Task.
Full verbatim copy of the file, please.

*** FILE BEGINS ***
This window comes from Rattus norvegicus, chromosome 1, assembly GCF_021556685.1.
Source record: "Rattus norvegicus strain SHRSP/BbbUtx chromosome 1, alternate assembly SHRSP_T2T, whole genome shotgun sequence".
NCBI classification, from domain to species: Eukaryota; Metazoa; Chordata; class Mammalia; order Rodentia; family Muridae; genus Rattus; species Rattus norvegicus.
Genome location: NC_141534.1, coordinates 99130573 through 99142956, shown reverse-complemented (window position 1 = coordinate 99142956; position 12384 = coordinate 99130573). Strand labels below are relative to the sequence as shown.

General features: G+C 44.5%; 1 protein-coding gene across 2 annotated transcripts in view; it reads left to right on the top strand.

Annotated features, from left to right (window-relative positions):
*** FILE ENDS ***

This window comes from Rattus norvegicus, chromosome 1, assembly GCF_021556685.1.
Source record: "Rattus norvegicus strain SHRSP/BbbUtx chromosome 1, alternate assembly SHRSP_T2T, whole genome shotgun sequence".
NCBI classification, from domain to species: Eukaryota; Metazoa; Chordata; class Mammalia; order Rodentia; family Muridae; genus Rattus; species Rattus norvegicus.
Genome location: NC_141534.1, coordinates 99130573 through 99142956, shown reverse-complemented (window position 1 = coordinate 99142956; position 12384 = coordinate 99130573). Strand labels below are relative to the sequence as shown.

General features: G+C 44.5%; 1 protein-coding gene across 2 annotated transcripts in view; it reads left to right on the top strand.

Annotated features, from left to right (window-relative positions):